THE UNRAVELING OF OBAMACARE

December 14, 2010

Score on point for individual liberty.

U.S. District Court Judge Henry E. Hudson, from the U.S. Federal Court in Richmond, Virginia issued a 42-page opinion in which he invalidated a provision in the Patient Protection and Affordable Care Act, which Congress passed in 2010.

Since Barack Obama took office, the matter of what is considered "Constitutional" and what isn't appears to never cross his mind. The Constitution is, in his thinking, just a document written by old white men wearing wigs and many owning slaves. To the average liberal, it is outdated, needing to be re-interpreted to meet the demands of the 21st century.

To Barack Obama, the Constitution is a pesky thing, much like the flies that seem to annoy him at various times during press conferences and interviews.

What is minor to Obama and Speaker Nancy Pelosi to not so to Judge Hudson. His decision to strike the mandatory requirement to purchase healthcare insurance is remarkable, if only for common sense.

Not many decisions handed down by federal judges are remarkable in this way, but Hudson's is. He says the Constitution forbids Congress to require/force/compel/coerce/press-gang citizens into buying health insurance.

Judge Hudson squints at the Constitution, likewise at all reported decisions from the federal appellate courts. He can't find anything authorizing Congress to require/force, etc., the doing of a deed the citizen may in fact oppose.

He thinks, in other words, the federal government can't do anything it chooses to do. As Ben Stein would say on a Visine Commercial "Wow!"

The new federal health care scheme, conventionally called Obamacare, is premised on the government's right, as the government sees it, to turn the existing health care arrangement inside out and decree a new system -- as Kublai Khan decreed his stately pleasure dome.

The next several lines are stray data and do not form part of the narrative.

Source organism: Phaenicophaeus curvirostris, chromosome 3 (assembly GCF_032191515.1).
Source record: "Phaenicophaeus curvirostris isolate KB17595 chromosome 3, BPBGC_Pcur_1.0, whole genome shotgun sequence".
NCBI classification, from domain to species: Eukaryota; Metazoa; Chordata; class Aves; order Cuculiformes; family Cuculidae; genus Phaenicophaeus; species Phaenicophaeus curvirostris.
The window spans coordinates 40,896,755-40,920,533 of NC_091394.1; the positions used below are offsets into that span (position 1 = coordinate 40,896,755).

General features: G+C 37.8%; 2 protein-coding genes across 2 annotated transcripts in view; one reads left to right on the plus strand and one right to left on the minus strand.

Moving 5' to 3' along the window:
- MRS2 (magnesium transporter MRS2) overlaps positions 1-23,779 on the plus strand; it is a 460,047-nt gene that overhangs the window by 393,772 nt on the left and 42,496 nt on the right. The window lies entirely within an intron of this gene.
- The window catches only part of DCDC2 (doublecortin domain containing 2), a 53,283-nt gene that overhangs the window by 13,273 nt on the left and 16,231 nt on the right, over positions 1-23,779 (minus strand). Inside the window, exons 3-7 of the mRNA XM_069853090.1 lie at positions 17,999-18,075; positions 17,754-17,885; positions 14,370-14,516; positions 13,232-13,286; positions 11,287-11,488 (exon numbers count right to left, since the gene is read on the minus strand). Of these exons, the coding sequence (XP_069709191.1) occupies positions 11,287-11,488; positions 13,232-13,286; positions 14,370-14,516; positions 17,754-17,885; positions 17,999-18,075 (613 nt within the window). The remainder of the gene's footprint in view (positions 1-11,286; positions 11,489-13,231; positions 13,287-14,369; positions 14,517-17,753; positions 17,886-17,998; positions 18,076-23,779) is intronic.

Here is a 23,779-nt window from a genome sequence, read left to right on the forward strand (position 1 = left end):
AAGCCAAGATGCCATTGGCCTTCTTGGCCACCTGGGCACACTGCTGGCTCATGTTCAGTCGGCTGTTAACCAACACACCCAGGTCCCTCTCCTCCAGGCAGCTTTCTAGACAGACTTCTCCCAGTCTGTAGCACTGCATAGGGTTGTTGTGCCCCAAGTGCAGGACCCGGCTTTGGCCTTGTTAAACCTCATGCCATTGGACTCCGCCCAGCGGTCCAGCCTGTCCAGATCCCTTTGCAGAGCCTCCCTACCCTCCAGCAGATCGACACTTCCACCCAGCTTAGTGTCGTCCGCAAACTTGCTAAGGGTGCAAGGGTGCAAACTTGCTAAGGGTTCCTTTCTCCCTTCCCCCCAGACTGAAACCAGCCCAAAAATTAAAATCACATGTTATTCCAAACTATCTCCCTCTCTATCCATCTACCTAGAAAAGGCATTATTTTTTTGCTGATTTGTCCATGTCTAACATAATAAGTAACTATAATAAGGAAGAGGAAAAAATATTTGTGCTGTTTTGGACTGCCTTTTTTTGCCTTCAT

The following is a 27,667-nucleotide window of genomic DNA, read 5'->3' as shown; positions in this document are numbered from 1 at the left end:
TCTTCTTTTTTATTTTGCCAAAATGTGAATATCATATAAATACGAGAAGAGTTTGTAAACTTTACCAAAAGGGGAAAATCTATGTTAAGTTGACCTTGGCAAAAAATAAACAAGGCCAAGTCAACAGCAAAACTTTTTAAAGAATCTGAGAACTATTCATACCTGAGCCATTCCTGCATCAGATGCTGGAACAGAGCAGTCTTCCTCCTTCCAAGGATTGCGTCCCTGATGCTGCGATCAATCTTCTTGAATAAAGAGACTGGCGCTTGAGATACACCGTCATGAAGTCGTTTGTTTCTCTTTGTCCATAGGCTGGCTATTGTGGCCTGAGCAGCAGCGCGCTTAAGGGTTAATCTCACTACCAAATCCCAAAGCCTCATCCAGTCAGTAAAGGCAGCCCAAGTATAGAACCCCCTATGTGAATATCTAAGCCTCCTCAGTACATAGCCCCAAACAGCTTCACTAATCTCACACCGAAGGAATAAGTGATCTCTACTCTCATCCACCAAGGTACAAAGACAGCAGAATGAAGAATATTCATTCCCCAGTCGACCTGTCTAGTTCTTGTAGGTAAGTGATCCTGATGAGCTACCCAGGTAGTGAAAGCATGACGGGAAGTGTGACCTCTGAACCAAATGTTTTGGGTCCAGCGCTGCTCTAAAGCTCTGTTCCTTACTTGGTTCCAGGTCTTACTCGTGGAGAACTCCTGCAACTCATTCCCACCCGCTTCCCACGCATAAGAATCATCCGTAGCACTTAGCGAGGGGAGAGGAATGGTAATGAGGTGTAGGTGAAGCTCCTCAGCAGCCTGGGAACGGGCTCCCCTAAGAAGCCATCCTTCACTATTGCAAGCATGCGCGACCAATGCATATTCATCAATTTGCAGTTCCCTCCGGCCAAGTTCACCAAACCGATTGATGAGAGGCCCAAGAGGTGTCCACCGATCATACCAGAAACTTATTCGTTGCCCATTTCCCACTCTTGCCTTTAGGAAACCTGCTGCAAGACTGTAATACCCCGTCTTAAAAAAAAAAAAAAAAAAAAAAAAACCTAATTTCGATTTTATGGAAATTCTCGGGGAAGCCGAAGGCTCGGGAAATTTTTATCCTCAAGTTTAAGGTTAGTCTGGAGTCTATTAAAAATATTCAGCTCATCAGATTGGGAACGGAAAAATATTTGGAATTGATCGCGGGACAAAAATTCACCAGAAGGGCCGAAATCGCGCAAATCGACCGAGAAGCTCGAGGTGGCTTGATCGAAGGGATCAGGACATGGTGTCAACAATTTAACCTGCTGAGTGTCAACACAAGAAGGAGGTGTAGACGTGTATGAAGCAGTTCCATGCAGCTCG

The goodness or badness of the federal approach is not the issue here -- not in the abstract terms of would-it-work. The issue is, has Congress the constitutional power to do all this? That's to say, without an amendment conferring that power. Judge Hudson says no.

He's almost certainly right. Being right in constitutional construction, together with two bucks, will get you a cup of Starbucks coffee. For decades -- specifically, since the late New Deal -- the federal courts have stretched the constitutional language far enough to cover practically anything enacted by Congress. To Judge Hudson, the language seems badly overstretched. He knows the Supreme Court will have the final say. Nonetheless, his 42-page decision sets the stage for contemplation of the lassitude, the laziness, with which our rulers in Washington contemplate language intended not to expand but rather to restrain their powers.

Hudson, hearing the case, asked why an order to buy health insurance isn't like an order to eat asparagus. Both could be construed as " beneficial" to us, couldn't they? Then why can't you do it?

For the same reason, I couldn't reconstitute the Southwest Conference football, boon though it would be to fans that don't understand (as I do!) how good it would be for them. Neither I nor anyone else has power of the sort necessary to get the job down. Free speech, yes. Coercive power -- the power of the handcuff, shackle and leg iron -- no.

The Constitution carefully, prudently defines what the federal government may do. After deleterious experience with a British crown and Parliament desirous of doing "good things" for the colonies, irrespective of colonial preferences, the Founding Fathers wanted raw power checked and restrained. They couldn't anticipate every possible power grab that the future might inspire, but knowing human nature as they knew it, they anticipated greed and overreach would march with valor and kindness.

The present Congress -- soon to lose further sway over us, praise Jupiter -- doesn't worry about such trifles as proper, duly delegated authority. It wants results, actions and deeds. To say thus-and-so should be is to justify the act of putting thus-and-so in place.

Then there's Judge Hudson, one of three federal judges thus far to rule on Obamacare. The other two said to Congress fine, go head, tell the peasants what to buy, how much to pay, etc. Judge Hudson says, in essence, such notions contract rather than expand liberty. "Urge," in other words, isn't the same thing as "do it, dammit." What a great thing to hear such good sense from a federal judge's mouth. Let us savor the unaccustomed flavor while it lasts.


We believe that the Constitution of the United States speaks for itself. There is no need to rewrite, change or reinterpret it to suit the fancies of special interest groups or protected classes.